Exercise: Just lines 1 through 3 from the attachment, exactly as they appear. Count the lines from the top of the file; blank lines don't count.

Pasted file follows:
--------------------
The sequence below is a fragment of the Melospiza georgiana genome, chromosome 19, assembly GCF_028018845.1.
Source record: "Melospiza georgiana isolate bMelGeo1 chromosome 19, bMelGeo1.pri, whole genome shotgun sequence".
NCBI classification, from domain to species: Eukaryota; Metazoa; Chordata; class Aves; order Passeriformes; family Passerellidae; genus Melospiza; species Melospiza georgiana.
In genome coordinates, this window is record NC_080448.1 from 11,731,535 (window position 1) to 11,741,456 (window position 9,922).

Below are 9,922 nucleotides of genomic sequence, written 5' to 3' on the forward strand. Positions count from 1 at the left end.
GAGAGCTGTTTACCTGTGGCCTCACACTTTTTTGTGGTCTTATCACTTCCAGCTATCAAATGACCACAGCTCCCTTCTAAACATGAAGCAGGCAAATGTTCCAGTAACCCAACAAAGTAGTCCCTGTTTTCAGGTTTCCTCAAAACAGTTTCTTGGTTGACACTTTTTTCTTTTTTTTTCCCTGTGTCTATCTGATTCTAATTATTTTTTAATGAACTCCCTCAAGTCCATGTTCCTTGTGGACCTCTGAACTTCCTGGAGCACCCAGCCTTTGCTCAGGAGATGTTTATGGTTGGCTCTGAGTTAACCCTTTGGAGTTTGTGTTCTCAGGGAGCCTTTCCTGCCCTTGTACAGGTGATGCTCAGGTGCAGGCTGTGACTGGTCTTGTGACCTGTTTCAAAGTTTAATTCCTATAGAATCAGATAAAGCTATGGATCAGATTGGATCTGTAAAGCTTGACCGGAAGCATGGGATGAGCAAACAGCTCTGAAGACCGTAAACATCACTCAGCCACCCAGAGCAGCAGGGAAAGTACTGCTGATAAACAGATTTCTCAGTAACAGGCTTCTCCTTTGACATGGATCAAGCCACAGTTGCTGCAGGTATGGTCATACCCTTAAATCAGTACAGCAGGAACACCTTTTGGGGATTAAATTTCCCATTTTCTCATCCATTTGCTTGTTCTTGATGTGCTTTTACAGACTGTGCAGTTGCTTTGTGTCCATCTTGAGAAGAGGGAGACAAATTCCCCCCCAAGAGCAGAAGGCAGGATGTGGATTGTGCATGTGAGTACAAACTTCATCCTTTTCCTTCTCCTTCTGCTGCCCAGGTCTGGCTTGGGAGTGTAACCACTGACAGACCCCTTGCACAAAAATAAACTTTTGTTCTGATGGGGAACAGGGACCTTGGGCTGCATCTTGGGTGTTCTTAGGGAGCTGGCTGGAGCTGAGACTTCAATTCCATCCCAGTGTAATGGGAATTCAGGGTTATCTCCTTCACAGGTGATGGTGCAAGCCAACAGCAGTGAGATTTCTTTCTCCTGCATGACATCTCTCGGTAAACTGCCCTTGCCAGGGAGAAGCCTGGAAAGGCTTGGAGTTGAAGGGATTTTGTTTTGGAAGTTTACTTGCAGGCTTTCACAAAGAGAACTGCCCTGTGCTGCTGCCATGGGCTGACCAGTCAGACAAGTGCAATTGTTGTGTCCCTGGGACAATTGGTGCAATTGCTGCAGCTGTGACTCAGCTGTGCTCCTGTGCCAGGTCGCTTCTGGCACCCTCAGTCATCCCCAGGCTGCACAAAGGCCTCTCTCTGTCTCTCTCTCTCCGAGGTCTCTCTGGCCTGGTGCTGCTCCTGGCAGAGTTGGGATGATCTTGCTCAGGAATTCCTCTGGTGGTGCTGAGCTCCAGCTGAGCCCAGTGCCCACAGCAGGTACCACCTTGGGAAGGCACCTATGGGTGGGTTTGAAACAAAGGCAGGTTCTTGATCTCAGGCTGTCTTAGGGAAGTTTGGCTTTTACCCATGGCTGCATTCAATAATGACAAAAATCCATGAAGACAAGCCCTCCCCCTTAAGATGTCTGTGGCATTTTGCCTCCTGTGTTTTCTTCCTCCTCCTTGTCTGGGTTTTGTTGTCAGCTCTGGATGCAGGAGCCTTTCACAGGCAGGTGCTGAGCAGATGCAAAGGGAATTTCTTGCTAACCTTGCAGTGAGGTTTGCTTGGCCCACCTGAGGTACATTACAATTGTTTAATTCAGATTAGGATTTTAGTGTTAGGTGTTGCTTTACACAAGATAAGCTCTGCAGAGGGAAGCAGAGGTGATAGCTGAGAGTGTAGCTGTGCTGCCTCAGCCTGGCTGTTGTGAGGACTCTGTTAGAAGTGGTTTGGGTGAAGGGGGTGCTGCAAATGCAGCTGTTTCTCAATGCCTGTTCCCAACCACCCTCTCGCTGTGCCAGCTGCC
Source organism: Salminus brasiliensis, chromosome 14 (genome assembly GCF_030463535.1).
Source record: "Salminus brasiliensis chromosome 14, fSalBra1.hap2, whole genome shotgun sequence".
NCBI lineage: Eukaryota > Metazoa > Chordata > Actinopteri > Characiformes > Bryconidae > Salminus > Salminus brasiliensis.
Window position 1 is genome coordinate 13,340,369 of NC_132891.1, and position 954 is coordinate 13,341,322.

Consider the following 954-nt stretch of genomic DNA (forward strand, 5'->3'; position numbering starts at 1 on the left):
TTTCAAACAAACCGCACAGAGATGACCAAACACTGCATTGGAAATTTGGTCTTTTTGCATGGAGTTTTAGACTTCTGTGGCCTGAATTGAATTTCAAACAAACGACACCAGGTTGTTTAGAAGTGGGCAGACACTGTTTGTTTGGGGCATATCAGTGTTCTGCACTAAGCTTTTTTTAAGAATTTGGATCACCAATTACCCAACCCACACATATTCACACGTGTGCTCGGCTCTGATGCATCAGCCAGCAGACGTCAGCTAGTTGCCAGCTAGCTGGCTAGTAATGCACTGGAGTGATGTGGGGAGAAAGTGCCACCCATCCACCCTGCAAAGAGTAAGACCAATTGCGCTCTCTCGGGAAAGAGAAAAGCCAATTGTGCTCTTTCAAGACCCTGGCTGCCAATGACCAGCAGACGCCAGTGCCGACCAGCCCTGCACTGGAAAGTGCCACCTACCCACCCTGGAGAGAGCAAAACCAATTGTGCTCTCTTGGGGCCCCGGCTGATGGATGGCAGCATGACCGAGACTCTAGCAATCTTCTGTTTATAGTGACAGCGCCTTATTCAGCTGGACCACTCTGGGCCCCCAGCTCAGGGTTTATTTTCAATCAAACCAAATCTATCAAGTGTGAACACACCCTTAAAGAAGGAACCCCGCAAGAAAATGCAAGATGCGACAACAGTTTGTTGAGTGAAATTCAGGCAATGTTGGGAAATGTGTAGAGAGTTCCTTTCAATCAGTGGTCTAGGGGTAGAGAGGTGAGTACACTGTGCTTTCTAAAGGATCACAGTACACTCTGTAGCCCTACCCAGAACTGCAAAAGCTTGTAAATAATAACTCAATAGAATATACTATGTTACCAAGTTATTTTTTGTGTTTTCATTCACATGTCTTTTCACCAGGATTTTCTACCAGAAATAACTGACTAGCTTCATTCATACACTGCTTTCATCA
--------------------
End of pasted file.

The sequence below is a fragment of the Melospiza georgiana genome, chromosome 19, assembly GCF_028018845.1.
Source record: "Melospiza georgiana isolate bMelGeo1 chromosome 19, bMelGeo1.pri, whole genome shotgun sequence".
NCBI classification, from domain to species: Eukaryota; Metazoa; Chordata; class Aves; order Passeriformes; family Passerellidae; genus Melospiza; species Melospiza georgiana.